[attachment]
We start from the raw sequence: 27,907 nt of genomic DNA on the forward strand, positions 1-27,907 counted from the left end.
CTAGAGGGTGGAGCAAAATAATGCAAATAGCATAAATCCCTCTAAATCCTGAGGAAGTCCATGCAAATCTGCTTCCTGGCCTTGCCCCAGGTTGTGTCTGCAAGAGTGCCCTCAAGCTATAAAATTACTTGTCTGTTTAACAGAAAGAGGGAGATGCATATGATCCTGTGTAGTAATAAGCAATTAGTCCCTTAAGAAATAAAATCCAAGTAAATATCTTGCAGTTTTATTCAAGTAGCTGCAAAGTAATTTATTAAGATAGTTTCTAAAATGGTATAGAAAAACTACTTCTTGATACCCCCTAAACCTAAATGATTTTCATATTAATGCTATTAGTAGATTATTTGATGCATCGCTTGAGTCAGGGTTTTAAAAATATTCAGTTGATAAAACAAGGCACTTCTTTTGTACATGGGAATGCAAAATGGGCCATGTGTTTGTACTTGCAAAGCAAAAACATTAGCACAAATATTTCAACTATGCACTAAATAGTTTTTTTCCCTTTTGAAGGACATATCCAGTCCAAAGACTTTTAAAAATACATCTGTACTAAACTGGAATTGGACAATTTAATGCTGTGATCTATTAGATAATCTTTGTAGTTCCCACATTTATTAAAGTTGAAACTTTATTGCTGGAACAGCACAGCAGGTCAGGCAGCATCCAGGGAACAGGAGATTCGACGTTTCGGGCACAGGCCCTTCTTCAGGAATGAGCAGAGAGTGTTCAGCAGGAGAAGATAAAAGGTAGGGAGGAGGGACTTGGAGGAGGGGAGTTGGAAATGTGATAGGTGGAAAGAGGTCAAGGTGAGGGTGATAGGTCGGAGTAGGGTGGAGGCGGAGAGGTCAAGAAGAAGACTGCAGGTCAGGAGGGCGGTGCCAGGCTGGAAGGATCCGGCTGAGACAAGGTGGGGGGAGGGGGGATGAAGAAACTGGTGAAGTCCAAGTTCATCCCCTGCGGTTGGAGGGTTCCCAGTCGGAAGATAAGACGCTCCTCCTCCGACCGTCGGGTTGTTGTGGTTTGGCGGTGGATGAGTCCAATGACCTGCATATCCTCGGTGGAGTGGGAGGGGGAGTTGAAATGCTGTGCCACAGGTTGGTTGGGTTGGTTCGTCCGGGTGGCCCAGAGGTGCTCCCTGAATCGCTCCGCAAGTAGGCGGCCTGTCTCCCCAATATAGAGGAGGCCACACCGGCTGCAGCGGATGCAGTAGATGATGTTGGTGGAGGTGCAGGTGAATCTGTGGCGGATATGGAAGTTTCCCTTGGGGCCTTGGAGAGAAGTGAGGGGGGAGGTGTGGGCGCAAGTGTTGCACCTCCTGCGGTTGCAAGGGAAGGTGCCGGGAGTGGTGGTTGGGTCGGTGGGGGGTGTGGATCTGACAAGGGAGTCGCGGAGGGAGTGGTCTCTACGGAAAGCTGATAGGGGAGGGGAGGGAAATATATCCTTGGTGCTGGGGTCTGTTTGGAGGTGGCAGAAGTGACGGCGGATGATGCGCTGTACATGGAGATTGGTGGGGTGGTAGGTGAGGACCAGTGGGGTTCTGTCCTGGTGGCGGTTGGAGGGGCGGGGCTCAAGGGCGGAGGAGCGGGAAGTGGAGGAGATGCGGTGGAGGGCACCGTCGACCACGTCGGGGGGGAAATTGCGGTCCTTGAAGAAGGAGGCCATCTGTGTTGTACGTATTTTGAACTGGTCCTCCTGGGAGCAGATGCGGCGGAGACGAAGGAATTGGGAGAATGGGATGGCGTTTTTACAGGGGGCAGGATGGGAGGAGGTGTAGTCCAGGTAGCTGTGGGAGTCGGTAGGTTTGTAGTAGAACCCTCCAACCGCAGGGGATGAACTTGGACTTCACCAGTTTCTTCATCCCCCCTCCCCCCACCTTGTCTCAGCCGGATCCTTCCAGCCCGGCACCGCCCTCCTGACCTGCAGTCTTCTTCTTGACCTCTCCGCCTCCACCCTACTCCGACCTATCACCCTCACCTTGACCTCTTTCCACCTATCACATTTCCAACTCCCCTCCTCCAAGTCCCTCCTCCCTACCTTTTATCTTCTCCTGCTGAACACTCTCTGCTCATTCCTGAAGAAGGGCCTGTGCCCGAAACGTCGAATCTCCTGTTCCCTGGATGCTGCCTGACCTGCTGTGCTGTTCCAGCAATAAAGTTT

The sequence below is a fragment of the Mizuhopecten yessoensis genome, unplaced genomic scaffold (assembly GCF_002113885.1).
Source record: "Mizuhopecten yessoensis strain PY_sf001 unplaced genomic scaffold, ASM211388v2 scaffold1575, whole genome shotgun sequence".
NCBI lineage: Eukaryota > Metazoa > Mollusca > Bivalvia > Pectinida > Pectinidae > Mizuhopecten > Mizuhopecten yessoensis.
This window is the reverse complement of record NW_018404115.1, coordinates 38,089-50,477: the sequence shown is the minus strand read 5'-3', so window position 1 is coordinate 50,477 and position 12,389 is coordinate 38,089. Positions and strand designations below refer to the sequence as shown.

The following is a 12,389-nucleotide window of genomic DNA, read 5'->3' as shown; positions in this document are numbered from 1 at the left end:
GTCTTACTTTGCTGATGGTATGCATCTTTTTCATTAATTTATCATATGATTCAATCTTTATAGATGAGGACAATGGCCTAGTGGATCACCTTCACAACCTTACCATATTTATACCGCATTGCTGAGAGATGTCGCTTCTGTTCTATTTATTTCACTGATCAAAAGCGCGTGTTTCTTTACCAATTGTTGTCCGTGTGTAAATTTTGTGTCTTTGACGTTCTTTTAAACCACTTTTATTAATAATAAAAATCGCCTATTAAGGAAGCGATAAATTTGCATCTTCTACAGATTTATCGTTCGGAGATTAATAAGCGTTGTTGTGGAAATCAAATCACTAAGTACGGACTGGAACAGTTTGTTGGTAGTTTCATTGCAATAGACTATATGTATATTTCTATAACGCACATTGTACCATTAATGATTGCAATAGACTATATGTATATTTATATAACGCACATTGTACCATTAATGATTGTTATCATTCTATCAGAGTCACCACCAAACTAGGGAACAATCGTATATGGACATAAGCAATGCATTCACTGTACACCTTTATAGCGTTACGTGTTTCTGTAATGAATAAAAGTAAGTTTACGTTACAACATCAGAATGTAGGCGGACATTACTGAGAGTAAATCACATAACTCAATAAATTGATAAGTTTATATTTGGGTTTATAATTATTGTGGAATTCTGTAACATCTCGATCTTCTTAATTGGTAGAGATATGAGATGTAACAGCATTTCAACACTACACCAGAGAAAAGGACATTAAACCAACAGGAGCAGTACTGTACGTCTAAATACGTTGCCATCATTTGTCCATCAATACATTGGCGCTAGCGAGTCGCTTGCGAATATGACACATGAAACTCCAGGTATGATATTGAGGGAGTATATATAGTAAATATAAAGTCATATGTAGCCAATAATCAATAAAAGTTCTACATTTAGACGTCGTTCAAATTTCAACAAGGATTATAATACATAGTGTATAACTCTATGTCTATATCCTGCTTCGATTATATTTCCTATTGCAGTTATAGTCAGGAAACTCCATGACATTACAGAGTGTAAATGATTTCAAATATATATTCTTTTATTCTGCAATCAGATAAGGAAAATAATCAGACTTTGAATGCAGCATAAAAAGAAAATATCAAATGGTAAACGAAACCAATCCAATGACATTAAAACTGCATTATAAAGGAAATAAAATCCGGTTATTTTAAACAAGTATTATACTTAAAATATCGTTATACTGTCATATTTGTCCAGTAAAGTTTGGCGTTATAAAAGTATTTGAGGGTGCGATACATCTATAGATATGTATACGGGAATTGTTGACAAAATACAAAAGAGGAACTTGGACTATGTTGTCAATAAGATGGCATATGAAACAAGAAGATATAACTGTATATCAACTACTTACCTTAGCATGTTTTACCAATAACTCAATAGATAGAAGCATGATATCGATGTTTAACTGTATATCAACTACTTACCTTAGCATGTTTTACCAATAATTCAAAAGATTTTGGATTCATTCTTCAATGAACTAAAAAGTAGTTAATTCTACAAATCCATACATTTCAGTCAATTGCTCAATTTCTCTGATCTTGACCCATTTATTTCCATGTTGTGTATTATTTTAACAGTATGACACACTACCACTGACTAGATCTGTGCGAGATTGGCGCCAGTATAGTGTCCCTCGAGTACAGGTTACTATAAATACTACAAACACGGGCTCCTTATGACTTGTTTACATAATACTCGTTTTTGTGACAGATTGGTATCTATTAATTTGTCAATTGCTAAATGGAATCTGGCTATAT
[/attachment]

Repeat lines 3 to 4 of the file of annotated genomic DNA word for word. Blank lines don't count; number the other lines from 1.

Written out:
The sequence below is a fragment of the Mizuhopecten yessoensis genome, unplaced genomic scaffold (assembly GCF_002113885.1).
Source record: "Mizuhopecten yessoensis strain PY_sf001 unplaced genomic scaffold, ASM211388v2 scaffold1575, whole genome shotgun sequence".